Following breakfast at the James, head to Riversdale — a community undergoing serious gentrification located about 20 minutes by foot from downtown. Your first undertaking of the day will be to tour of one of Canada’s most bustling and interesting farmers’ markets. The Saskatoon market is not only a vibrant part of the community but it is a place to shop year-round for local specialty items and tasty baked treats.
Opened by a pair of friends whose family farms were nine miles apart, this nano-brewery has big plans to turn into an industry leader in town. For now, the location near the farmers’ market gives visitors a chance to try up to four beers on tap, offering a sample of fresh-tasting beer made from Saskatchewan barley and hops from a variety of locations.
Owner Kim Butcher expected to need only four staff for the first five years of her operations. But less than a year in, she now employs 12 workers and is doing such brisk business that many of her sweet concoctions sell out daily, including her popular macarons and lemon tart. I tried the pumpkin pie, made from Butcher’s grandmother’s recipe.
Along 20th Street West, you’ll find a variety of eclectic shops, with Hardpressed (which opened in May) among the finest. It is a design studio and retail clothing store with shirts that are popular with locals. Nicknamed by hipsters as YXE because of its airport code, Saskatoon is celebrated in Hardpressed’s designs. Visitors, too, will like some of the selections because of the quality of owner Steve Thomson’s creations. Following your visit to Hardpressed, you’ll want to stay in Riversdale to explore other shops and galleries along 20th Street West.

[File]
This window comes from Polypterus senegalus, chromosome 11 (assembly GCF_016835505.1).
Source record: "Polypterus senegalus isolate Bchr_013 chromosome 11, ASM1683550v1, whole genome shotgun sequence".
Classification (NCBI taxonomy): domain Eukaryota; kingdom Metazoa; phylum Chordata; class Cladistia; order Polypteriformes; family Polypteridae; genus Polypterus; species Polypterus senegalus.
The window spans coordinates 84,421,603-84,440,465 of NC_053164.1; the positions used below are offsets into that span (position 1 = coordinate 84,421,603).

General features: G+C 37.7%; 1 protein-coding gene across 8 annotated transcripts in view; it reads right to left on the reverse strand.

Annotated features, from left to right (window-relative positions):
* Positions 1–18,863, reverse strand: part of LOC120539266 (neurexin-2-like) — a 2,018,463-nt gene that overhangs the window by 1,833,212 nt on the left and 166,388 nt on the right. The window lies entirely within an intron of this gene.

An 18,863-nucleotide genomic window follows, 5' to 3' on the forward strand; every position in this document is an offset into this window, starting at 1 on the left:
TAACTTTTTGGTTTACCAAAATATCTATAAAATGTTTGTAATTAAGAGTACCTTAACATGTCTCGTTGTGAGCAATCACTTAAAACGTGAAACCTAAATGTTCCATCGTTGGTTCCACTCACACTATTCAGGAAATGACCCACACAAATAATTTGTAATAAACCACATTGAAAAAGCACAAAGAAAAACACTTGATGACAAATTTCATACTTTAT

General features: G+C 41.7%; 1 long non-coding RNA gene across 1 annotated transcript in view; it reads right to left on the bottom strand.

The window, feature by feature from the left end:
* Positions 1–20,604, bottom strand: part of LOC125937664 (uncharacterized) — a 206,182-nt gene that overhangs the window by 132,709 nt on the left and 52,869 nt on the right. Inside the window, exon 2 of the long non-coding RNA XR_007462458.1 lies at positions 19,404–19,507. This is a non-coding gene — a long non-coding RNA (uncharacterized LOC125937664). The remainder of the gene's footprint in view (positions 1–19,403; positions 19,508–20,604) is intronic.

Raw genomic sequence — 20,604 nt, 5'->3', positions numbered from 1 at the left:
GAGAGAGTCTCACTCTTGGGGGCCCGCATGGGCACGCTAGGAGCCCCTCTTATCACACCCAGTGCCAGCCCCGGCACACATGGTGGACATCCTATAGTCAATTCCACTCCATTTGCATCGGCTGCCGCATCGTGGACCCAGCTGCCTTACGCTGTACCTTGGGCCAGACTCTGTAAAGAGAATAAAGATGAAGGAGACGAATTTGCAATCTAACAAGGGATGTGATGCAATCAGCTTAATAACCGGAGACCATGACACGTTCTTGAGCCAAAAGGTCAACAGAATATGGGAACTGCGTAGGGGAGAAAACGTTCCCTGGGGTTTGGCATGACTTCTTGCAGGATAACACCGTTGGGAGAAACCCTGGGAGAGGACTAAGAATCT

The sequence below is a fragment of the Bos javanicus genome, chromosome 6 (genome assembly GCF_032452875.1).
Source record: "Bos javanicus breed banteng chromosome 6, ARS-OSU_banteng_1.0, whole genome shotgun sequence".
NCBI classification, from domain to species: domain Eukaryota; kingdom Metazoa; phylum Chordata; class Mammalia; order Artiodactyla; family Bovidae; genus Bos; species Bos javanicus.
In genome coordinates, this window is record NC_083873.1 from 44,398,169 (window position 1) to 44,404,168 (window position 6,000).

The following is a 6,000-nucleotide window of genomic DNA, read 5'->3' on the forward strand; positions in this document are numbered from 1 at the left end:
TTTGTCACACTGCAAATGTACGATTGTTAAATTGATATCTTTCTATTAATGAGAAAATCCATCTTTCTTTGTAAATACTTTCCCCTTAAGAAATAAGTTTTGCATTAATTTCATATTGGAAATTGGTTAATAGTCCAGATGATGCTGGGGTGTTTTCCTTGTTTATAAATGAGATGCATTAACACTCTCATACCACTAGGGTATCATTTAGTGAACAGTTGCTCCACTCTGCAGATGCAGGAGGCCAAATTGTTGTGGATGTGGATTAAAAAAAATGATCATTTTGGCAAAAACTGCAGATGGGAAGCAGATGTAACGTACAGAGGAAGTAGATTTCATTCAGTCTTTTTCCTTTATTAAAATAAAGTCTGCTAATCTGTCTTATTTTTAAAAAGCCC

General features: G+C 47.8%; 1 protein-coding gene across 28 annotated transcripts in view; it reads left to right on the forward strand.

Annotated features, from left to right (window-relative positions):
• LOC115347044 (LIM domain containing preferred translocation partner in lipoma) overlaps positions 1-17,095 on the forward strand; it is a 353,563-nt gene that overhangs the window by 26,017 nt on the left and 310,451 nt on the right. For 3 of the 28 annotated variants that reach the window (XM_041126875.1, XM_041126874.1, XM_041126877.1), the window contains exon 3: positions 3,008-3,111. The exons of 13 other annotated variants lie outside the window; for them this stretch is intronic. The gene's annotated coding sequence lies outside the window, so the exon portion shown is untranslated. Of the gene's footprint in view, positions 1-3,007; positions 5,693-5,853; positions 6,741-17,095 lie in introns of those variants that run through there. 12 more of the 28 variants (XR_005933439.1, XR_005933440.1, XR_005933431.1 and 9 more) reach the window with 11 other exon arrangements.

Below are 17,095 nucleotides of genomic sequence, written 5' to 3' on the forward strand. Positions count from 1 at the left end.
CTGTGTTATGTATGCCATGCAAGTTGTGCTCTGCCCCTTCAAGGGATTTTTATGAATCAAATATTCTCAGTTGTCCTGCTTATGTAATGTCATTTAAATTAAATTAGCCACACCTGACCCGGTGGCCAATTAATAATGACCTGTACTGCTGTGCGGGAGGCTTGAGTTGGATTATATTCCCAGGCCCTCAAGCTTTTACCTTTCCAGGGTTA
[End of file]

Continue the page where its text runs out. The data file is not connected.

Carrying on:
Chef/owners Christie Peters and Kyle Michael returned to Saskatoon after establishing culinary careers in Vancouver and elsewhere to bring new tastes to Riversdale. Their latest venture is an Italian-focused restaurant with the goal of bringing to the plate “a grandmother’s idea of Italian cooking but with ingredients here from Saskatchewan,” Peters says. Pasta and entree prices range from $15 to 25.
Back downtown, Flint is a cocktail bar where you will enjoy good drinks and the opportunity to mingle with locals in a small, attractive space not far from the James and the city’s other popular bars.
Your last meal in Saskatoon should be among your best. So skip breakfast at the hotel and head back to Riversdale for brunch at this humble, interesting and fabulously delicious restaurant. Operated by Peters and Michael, the Hollows is in a decades-old heritage building that once housed a popular Chinese restaurant. The Chinese Dragon signage still adorns the outside. Inside, though, you’ll find an interesting, 21st-century menu prepared with culinary brilliance. I ordered the Breakfast Ramen ($12) and was stunned by the flavour of the broth, the tenderness of the pork, and the perfection of the noodles.
Before your afternoon flight out of Saskatoon, take a drive to Wanuskewin to tour a First Nations site with artifacts that pre-date the Egyptian pyramids. Wanuskewin, which remains a spiritual and deeply important place for Canada’s aboriginal communities, preserves a rich history and features interpretive presentations that will keep you wanting to learn more. You’ll need about two hours to experience the facility. Entry is $8.50 per adult.